Bacterial Nitrogenase

Nitrogen fixation is done by bacteria. The bacteria that carry out nitrogen fixation occur in either a free‐living form or as symbionts living in the roots of leguminous plants, such as soybeans, clover, and peas. Nitrogen fixation involves the use of ATP and reducing equivalents derived from primary metabolism. The overall reaction is catalyzed by nitrogenase.

Nitrogenase is a two‐protein complex. One component, called Nitrogenase Reductase (NR) is an iron‐containing protein that accepts electrons from ferredoxin, a strong reductant, and then delivers them to the other component, called Nitrogenase, or Iron‐Molybdenum protein. See Figure .

                  Figure 1

Nitrogenase first accepts electrons from NR and protons from solution. Nitrogenase binds a molecule of molecular nitrogen (releasing H 2 at the same time), and then accepts electrons and protons from NR, adding them to the N 2 molecule, eventually releasing two molecules of ammonia, NH 3. Release of molecular hydrogen, H 2, apparently is an intrinsic part of nitrogen fixation. Many nitrogen‐fixing systems contain an enzyme, hydrogenase, which harvests the electrons from molecular hydrogen and transfers them back to ferredoxin, thus saving some of the metabolic energy that is lost during nitrogen reduction.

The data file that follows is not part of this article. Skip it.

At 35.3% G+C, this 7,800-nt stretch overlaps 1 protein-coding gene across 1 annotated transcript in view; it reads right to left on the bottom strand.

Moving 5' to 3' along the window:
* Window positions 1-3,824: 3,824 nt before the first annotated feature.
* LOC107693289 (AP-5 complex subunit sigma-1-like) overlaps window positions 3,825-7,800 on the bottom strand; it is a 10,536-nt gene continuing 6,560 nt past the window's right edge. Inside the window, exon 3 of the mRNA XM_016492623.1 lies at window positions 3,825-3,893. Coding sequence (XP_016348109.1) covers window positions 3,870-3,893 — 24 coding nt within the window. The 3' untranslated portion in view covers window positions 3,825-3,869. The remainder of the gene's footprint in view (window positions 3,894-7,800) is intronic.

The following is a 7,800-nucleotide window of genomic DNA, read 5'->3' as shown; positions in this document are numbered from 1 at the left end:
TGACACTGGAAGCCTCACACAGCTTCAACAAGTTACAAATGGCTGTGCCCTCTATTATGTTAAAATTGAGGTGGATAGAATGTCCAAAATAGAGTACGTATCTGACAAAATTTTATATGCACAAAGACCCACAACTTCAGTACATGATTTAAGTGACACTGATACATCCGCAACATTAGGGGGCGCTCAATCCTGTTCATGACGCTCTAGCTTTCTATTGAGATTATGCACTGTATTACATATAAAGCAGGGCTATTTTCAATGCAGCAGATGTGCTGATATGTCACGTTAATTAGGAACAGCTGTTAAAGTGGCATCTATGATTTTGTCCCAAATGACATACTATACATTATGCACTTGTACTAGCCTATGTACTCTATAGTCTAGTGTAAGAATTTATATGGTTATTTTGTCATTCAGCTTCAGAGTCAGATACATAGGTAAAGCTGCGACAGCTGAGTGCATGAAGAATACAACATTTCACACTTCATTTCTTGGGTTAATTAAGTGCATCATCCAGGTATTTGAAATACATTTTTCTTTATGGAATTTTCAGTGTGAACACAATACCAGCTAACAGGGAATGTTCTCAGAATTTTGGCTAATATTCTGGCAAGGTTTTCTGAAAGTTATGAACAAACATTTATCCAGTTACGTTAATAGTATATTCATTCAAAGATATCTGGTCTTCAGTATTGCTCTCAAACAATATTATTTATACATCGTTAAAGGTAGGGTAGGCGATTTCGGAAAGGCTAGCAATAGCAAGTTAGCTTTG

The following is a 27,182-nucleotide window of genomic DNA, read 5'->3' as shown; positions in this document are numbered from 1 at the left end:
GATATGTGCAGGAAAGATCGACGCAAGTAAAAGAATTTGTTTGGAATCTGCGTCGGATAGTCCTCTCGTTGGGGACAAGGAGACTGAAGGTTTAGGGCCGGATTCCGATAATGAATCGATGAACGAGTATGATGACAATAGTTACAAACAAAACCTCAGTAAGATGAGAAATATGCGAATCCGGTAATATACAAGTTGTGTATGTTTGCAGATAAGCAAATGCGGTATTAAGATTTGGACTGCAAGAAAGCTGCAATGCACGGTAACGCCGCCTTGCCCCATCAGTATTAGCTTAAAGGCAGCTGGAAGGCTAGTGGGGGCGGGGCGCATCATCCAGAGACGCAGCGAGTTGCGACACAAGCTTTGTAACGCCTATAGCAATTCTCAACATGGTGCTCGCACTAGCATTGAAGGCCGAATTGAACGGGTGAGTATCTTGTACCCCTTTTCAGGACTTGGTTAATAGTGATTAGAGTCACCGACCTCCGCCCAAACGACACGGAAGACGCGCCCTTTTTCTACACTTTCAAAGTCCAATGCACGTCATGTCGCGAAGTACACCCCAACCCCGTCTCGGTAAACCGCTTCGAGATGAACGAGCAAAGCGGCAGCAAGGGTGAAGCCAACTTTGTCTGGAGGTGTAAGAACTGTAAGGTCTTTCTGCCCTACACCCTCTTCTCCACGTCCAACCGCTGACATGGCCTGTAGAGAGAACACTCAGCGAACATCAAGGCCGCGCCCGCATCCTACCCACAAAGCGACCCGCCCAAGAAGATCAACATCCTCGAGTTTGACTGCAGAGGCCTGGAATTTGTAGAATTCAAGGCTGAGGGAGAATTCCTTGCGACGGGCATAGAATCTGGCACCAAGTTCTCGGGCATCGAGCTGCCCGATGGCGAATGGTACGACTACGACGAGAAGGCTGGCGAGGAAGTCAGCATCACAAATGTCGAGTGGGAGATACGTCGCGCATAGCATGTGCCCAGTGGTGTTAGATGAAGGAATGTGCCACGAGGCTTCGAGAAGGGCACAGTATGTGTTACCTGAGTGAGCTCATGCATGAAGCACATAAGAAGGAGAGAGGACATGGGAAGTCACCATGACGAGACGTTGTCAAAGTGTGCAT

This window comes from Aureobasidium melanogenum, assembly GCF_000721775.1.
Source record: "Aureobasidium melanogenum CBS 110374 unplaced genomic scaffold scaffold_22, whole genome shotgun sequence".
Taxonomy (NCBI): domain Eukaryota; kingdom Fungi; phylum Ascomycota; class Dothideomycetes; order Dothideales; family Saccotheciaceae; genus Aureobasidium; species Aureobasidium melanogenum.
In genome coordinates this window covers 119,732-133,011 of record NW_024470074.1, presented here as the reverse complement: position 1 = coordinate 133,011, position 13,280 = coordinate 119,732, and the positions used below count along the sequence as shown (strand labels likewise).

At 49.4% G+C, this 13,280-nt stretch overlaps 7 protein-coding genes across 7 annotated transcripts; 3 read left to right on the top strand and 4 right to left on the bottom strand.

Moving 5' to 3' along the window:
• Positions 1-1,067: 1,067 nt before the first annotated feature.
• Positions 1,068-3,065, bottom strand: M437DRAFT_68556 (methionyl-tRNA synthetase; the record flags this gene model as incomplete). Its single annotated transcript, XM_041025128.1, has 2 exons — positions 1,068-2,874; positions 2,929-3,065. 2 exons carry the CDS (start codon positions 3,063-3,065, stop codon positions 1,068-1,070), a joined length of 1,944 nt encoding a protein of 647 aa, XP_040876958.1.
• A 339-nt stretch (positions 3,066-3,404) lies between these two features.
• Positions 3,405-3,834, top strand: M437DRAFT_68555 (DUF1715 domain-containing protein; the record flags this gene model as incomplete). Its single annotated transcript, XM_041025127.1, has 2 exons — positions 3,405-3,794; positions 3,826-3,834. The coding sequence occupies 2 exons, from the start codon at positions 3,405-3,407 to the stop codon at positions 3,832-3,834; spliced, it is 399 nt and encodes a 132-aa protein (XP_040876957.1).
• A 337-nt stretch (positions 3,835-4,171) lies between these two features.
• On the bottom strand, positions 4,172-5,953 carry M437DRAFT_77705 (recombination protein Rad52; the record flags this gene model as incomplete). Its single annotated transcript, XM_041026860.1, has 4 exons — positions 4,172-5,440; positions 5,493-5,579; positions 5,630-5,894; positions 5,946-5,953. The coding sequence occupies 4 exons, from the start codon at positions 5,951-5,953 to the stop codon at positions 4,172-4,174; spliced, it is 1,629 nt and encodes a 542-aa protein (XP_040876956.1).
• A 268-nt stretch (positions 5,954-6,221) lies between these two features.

A major part of the energy of photosynthesis in nodulated plants is used for N 2 fixation. At least sixteen ATPs are hydrolyzed during the reduction of a single nitrogen molecule. This drain of the energy from photosynthesis severely limits the growth of plants that fix nitrogen. For example, the yield of useful energy (protein, carbohydrate, and oil) from a field of maize is much greater than from a field of soybeans.

Nitrogenase is extremely sensitive to oxygen. Root nodules of nitrogen‐fixing plants contain an oxygen‐binding protein, leghemoglobin, which protects nitrogenase by binding molecular oxygen.

Similar mechanisms operate in the action of nitrate reductase and nitrite reductase. Both of these substances are produced from ammonia by oxidation. Plants and soil bacteria can reduce these compounds to provide ammonia for metabolism. The common agricultural fertilizer ammonium nitrate, NH 4NO 3, provides reduced nitrogen for plant growth directly, and by providing a substrate for nitrate reduction. NADH or NADPH is the electron donor for nitrate reductase, depending on the organism.

The first step is the reduction of nitrate to nitrate.

Step two involves nitrite reductase reducing nitrite to ammonia.

NO (nitrite) and NH 2OH (hydroxylamine) are intermediates in the reaction but do not dissociate from nitrite reductase.